Strategic options after emerging US threats

  • Javed Rana analyzes hard and soft options with the US and Pakistan After threats by President Trump to target safe havens of militants

There is much ado about nothing over the new US policy on how to end over the 16 year long Afghan war which going by all statistics and battlefields reports, Americans lost years ago. Nonetheless, Americans do not want to be seen as “ yet another superpower defeated in Afghanistan” after the Soviet Union whose strategic miscalculation in its war on Afghans led to its breakup on December 26, 1991.


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The US President Donald Trump flexed American military muscles not in the battlefield but through the global media network to hurl threats against Pakistan. However, far beyond media gimmicks, these threats are unlikely to translate into hard military options. As the American military generals know well, the road to peace in Afghanistan leads through nuclear armed Pakistan which is unlikely to surrender its geo-strategic interests at a time when the US has exhibited aggressive policy overtures by allying itself geo-strategically and economically with the country’s arch rival India.

Is there anything new in US Policy?

The tactical cosmetics in the reviewed US policy on Afghanistan range from overt threatening overtones to high pitch propaganda to single out Pakistan for all the mess the US has been through in Afghanistan. It entails tricks which largely revolve around the pressure tactics on Pakistan to a tipping point to compel it to bring defiant Afghan Taliban by hook or by crook to the negotiating table to talk with Afghan government whose writ is largely restricted to Kabul with its symbolic presence in major urban centers and at highways while Taliban militants control much of Afghanistan.

At best, the new Afghan policy can be described as an unwinnable gamble, the contours, tactics,  and tricks of which the US repeatedly applied with repeated results of failures in the battlefield and on the diplomatic front in the past. The rest of the policy is by and large same old one which is back in action with avowed threats from a desperately frustrated US President to Pakistan to face consequences for allegedly providing sanctuaries to Afghan Taliban in country’s bordering region with Afghanistan.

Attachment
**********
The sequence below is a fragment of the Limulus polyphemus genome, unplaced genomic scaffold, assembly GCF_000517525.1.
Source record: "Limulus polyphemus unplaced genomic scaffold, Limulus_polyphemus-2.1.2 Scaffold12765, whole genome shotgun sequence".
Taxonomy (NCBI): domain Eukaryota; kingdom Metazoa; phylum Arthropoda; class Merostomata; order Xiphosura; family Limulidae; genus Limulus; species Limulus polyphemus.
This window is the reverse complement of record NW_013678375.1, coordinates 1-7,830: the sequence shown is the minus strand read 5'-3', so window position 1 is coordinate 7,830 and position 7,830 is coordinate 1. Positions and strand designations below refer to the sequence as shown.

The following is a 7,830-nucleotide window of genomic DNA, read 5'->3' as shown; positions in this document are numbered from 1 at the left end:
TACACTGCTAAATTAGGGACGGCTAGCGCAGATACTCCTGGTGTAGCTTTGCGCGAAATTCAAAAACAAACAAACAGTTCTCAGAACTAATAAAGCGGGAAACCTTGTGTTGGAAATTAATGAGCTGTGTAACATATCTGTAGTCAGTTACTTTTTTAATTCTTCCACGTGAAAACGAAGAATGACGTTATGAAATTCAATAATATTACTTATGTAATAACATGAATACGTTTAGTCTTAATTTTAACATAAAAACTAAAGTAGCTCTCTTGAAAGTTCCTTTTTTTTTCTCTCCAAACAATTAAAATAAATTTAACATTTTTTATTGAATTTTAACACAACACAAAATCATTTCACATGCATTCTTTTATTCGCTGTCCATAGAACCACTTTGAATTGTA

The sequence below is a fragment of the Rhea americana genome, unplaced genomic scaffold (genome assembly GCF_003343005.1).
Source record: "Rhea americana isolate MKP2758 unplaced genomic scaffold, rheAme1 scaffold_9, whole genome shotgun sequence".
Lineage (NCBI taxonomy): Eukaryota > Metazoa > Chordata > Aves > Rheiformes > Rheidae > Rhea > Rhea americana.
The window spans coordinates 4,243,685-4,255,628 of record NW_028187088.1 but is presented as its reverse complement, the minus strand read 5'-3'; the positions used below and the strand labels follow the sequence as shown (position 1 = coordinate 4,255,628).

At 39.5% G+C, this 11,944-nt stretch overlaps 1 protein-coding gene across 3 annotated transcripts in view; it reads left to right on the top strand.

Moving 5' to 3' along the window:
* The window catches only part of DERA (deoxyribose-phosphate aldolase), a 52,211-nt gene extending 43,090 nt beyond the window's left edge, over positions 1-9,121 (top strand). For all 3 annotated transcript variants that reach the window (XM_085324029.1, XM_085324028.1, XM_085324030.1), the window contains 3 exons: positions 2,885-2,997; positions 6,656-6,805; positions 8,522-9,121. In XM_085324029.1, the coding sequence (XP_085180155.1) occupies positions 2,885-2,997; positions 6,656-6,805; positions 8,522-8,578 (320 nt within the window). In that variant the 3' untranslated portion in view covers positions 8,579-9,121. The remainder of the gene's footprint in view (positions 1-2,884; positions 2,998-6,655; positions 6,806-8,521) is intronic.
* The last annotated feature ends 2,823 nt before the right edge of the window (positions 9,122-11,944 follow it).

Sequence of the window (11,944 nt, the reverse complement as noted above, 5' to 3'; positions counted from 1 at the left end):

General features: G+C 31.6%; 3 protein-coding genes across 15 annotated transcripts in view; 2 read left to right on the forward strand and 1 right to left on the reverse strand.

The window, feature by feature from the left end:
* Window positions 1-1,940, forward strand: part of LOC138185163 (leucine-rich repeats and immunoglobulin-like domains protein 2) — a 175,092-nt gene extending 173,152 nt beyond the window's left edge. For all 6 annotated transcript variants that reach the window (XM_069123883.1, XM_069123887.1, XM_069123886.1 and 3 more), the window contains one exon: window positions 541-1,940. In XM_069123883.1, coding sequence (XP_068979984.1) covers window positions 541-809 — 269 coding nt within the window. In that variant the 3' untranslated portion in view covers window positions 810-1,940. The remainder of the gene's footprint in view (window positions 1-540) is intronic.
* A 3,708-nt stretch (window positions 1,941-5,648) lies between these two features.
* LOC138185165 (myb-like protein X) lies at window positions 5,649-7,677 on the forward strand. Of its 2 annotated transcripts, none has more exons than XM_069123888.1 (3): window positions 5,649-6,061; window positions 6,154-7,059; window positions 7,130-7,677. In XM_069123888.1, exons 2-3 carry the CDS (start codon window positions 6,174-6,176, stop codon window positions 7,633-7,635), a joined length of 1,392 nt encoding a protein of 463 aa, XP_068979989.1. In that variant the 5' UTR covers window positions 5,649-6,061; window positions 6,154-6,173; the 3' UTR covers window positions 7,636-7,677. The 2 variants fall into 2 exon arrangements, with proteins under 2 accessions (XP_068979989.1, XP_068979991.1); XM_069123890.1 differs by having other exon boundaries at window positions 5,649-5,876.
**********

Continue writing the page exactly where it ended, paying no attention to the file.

Hard US Options on Pakistan

The geo-strategic politics go by hard military realities and not by anything else such as the threats alluded to by the US President against Pakistan. Therefore, there are no hard military options available with the US on Pakistan which is expected to have the third largest nuclear stock pile within next four to eight years, behind only to the United States and Russia, according to Carnegie Endowment for International Peace and the Stimson Center. The reports say that Pakistan, out of its fear of India, is far outpacing its rival neighbour in the development of nuclear warheads and may be building 20 nuclear warheads annually which means Pakistan may possess at least 350 nuclear weapons within the next four to eight years. The US think tank estimates that Pakistan currently possesses as many as 120 nuclear warheads as compared to India’s 100.

Therefore, there are no viable hard military options with the US to militarily strike on suspected hideouts of Afghan Taliban in the bordering tribal belt or beyond until Pakistan once again clandestinely cooperates with Americans. The US has been dependent on Pakistan for gathering intelligence about the whereabouts of the militants. In the recent years, most of the militants killed by the US drone attacks in Pakistan’s tribal region were on the basis of intelligence the military run secret services discreetly provided to the American CIA while the country’s Foreign Ministry kept on harping on the mantra of “breach of sovereignty and US drone attacks being counter productive” only for public consumption in a country rife with rising anti-American sentiments.